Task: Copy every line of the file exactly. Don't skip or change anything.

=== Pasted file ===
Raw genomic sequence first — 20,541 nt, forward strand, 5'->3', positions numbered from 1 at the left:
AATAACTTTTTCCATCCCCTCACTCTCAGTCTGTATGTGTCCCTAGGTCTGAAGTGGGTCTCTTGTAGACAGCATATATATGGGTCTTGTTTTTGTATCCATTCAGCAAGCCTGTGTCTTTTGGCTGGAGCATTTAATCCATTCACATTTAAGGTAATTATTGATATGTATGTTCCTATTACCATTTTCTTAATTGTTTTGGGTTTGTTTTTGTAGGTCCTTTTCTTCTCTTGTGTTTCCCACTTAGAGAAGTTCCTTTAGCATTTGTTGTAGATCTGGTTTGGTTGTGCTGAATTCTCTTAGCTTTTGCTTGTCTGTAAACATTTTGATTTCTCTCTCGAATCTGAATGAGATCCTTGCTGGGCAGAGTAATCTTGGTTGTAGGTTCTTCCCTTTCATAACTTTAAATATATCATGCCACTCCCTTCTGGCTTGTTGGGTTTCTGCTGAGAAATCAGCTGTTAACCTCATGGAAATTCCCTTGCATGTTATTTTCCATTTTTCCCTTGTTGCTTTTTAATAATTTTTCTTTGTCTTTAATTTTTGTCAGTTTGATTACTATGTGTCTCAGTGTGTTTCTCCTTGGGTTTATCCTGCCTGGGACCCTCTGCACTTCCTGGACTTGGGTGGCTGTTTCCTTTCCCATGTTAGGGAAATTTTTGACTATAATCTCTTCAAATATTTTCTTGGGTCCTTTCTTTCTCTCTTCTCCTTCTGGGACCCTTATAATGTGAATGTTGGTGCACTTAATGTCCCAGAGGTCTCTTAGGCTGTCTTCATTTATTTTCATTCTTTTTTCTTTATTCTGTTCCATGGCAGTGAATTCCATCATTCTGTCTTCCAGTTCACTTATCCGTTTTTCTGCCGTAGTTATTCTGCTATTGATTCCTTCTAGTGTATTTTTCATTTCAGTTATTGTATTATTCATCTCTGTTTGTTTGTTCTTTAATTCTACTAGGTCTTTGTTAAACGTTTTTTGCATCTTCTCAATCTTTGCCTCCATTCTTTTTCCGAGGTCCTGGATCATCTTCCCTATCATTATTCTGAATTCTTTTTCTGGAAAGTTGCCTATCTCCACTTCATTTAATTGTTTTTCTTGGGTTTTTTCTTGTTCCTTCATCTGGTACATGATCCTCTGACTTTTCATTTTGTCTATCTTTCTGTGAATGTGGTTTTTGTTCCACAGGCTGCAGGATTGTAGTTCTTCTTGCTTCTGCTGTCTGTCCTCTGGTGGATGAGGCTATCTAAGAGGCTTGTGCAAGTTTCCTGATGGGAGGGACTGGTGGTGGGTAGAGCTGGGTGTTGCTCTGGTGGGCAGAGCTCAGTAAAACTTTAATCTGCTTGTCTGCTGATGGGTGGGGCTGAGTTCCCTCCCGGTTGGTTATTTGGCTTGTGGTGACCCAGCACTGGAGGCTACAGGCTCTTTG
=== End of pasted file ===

Raw genomic sequence first — 20,541 nt, forward strand, 5'->3', positions numbered from 1 at the left:
AATAACTTTTTCCATCCCCTCACTCTCAGTCTGTATGTGTCCCTAGGTCTGAAGTGGGTCTCTTGTAGACAGCATATATATGGGTCTTGTTTTTGTATCCATTCAGCAAGCCTGTGTCTTTTGGCTGGAGCATTTAATCCATTCACATTTAAGGTAATTATTGATATGTATGTTCCTATTACCATTTTCTTAATTGTTTTGGGTTTGTTTTTGTAGGTCCTTTTCTTCTCTTGTGTTTCCCACTTAGAGAAGTTCCTTTAGCATTTGTTGTAGATCTGGTTTGGTTGTGCTGAATTCTCTTAGCTTTTGCTTGTCTGTAAACATTTTGATTTCTCTCTCGAATCTGAATGAGATCCTTGCTGGGCAGAGTAATCTTGGTTGTAGGTTCTTCCCTTTCATAACTTTAAATATATCATGCCACTCCCTTCTGGCTTGTTGGGTTTCTGCTGAGAAATCAGCTGTTAACCTCATGGAAATTCCCTTGCATGTTATTTTCCATTTTTCCCTTGTTGCTTTTTAATAATTTTTCTTTGTCTTTAATTTTTGTCAGTTTGATTACTATGTGTCTCAGTGTGTTTCTCCTTGGGTTTATCCTGCCTGGGACCCTCTGCACTTCCTGGACTTGGGTGGCTGTTTCCTTTCCCATGTTAGGGAAATTTTTGACTATAATCTCTTCAAATATTTTCTTGGGTCCTTTCTTTCTCTCTTCTCCTTCTGGGACCCTTATAATGTGAATGTTGGTGCACTTAATGTCCCAGAGGTCTCTTAGGCTGTCTTCATTTATTTTCATTCTTTTTTCTTTATTCTGTTCCATGGCAGTGAATTCCATCATTCTGTCTTCCAGTTCACTTATCCGTTTTTCTGCCGTAGTTATTCTGCTATTGATTCCTTCTAGTGTATTTTTCATTTCAGTTATTGTATTATTCATCTCTGTTTGTTTGTTCTTTAATTCTACTAGGTCTTTGTTAAACGTTTTTTGCATCTTCTCAATCTTTGCCTCCATTCTTTTTCCGAGGTCCTGGATCATCTTCCCTATCATTATTCTGAATTCTTTTTCTGGAAAGTTGCCTATCTCCACTTCATTTAATTGTTTTTCTTGGGTTTTTTCTTGTTCCTTCATCTGGTACATGATCCTCTGACTTTTCATTTTGTCTATCTTTCTGTGAATGTGGTTTTTGTTCCACAGGCTGCAGGATTGTAGTTCTTCTTGCTTCTGCTGTCTGTCCTCTGGTGGATGAGGCTATCTAAGAGGCTTGTGCAAGTTTCCTGATGGGAGGGACTGGTGGTGGGTAGAGCTGGGTGTTGCTCTGGTGGGCAGAGCTCAGTAAAACTTTAATCTGCTTGTCTGCTGATGGGTGGGGCTGAGTTCCCTCCCGGTTGGTTATTTGGCTTGTGGTGACCCAGCACTGGAGGCTACAGGCTCTTTG